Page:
Reprinted from The Dallas Morning News
Thursday, January 30, 1997 © 1997 Associated Press, All Rights Reserved.
Designer dashes Motorola in war over Flip-Clip
By Ben Dobbin of Associated Press
ROCHESTER, N.Y. A lone entrepreneur, who designed a dashboard holder for a cellular phone and called it the Flip Clip, has finally triumphed in his trademark feud with Motorola Inc. Motorola, which calls some of its cellular telephones flip phones, dropped its opposition to design engineer Garry Haltof's trademark of Flip Clip.
Motorola, the world's largest cell-phone maker, settled with Haltof on terms that both sides agreed to keep confidential.
Motorola failed to obtain a trademark for flip phone, a coinage that GTI Corp. let lapse in 1993. Last spring, the trademark office decided the term is commonly used by cell-phone makers.
Before the settlement, Haltof said Motorola had initially offered a possible deal and then tried to crowd him out by contesting his trademark while developing upgraded cradles of its own.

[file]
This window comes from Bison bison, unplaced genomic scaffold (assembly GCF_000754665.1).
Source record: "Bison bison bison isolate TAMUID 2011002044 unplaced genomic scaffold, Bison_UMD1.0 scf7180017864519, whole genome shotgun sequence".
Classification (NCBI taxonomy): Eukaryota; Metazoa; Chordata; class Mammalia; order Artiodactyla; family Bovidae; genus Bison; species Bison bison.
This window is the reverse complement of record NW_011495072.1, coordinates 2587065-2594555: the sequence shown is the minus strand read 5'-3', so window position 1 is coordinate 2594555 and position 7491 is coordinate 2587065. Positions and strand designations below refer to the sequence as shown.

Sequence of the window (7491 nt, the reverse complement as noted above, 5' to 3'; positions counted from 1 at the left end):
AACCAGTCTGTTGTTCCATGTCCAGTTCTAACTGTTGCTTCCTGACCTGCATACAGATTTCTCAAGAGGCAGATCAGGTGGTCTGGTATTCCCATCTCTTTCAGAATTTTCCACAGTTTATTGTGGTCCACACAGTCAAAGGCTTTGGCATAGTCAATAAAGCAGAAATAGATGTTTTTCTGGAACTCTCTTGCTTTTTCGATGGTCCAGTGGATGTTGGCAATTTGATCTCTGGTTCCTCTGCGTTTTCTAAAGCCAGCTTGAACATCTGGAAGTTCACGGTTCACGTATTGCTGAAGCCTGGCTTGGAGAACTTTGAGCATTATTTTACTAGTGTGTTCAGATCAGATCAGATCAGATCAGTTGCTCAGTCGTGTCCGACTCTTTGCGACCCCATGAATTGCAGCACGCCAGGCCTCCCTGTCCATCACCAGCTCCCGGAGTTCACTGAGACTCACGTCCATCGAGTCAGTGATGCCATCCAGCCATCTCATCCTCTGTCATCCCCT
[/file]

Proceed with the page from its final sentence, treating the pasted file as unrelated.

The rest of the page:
Motorola confirmed a settlement with Haltof this week.
Haltof, 50, spent most of his career with small companies, amassing 10 patents for credit card validation and window-balance gizmos before going it alone as an engineering consultant a decade ago.
Haltof bought a pocket cellular telephone in late 1993, then realized he had no place in his car to hang it up. He returned to the store, decided the brisk-selling phone holders were poorly designed and built one himself.
When he went to Motorola in March 1994, he said managers seemed intrigued with his prototype. Instead of a button, it employs a pull-release bracket that fastens the phone securely in place but lets motorists remove it with ease.
In spring 1995, Haltof said the Schaumburg, Ill.-based company turned down his price for 100,000 Flip Clips. Having invested more than $50,000, he began seeking other distributors.
Months later, to his dismay, Motorola sought to squash his trademark, and Haltof had to hire lawyers.
Meanwhile, Motorola trademarked Flip Clip in Canada and Mexico to cut Haltof off from markets there. Now Haltof plans to trademark his product in those countries and elsewhere.
Denied the biggest supply line to the nation's consumers, Haltof has sold only about 10,000 cradles and profits have been slim. With the settlement, he is confident of snaring other large wholesalers.